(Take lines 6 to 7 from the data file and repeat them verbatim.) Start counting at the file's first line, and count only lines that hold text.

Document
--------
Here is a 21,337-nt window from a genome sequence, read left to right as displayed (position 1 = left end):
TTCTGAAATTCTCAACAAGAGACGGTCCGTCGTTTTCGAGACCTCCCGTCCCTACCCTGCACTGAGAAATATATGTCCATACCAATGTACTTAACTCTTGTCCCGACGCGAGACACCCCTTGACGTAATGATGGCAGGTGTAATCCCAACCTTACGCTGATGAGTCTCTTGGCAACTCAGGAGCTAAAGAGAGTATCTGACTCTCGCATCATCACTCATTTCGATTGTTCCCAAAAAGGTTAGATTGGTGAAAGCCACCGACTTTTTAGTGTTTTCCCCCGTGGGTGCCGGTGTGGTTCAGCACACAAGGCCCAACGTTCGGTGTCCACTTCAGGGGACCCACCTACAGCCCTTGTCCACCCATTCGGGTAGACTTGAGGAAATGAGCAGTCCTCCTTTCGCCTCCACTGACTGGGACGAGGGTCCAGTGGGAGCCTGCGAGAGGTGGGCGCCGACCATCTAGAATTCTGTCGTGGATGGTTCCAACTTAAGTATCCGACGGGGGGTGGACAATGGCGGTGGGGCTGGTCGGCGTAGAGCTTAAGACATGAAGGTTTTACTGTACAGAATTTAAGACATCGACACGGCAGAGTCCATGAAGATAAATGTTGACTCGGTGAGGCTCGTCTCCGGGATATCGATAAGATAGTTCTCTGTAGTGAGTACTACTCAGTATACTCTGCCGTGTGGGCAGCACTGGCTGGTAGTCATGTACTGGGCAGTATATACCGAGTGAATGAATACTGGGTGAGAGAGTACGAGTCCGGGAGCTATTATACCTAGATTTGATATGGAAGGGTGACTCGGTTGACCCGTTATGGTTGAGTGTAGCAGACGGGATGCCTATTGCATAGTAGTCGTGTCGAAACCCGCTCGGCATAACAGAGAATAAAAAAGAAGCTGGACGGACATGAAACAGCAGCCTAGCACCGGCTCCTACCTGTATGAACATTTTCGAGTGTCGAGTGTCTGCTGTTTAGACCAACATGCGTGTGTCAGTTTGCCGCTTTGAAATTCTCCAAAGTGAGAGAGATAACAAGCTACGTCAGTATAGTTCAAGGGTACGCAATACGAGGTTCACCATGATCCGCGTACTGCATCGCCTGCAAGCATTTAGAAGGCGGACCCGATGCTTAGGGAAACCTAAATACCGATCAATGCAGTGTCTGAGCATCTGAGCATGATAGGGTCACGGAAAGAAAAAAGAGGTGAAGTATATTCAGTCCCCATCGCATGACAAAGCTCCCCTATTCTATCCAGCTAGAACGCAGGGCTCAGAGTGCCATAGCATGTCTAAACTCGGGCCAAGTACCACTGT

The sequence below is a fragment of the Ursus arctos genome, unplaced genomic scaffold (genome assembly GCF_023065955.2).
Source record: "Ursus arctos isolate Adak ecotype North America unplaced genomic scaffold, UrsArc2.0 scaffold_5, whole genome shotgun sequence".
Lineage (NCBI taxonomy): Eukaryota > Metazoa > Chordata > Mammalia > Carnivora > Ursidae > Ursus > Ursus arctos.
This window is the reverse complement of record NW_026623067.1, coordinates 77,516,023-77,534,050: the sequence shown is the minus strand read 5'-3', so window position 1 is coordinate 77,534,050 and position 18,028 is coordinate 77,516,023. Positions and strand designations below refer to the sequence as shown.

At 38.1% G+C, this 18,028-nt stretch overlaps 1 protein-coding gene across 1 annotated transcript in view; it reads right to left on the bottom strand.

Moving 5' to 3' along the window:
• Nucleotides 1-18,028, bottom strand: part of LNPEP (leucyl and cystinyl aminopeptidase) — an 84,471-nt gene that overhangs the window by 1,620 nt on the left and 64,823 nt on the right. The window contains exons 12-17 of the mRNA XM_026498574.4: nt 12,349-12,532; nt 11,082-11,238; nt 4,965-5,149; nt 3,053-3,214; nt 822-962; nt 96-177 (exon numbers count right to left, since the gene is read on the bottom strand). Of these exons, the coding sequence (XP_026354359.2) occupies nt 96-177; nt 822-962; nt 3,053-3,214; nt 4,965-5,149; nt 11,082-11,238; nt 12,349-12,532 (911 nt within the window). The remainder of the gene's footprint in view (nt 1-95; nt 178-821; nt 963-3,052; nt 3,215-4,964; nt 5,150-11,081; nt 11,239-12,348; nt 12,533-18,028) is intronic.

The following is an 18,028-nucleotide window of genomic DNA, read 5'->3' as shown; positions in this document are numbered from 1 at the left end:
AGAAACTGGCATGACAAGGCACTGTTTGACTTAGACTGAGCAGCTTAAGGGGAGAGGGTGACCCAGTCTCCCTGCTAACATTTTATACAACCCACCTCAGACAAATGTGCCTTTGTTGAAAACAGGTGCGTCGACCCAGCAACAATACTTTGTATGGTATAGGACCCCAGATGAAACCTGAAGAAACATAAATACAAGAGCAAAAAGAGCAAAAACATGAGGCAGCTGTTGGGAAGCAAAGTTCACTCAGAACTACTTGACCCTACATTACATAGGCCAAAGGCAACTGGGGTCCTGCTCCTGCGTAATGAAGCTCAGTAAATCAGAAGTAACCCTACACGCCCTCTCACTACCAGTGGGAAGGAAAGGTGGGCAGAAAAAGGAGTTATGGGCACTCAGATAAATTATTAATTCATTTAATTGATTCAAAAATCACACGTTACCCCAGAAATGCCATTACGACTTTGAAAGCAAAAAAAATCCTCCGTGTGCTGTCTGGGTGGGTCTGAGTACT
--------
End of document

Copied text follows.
This window is the reverse complement of record NW_026623067.1, coordinates 77,516,023-77,534,050: the sequence shown is the minus strand read 5'-3', so window position 1 is coordinate 77,534,050 and position 18,028 is coordinate 77,516,023. Positions and strand designations below refer to the sequence as shown.

At 38.1% G+C, this 18,028-nt stretch overlaps 1 protein-coding gene across 1 annotated transcript in view; it reads right to left on the bottom strand.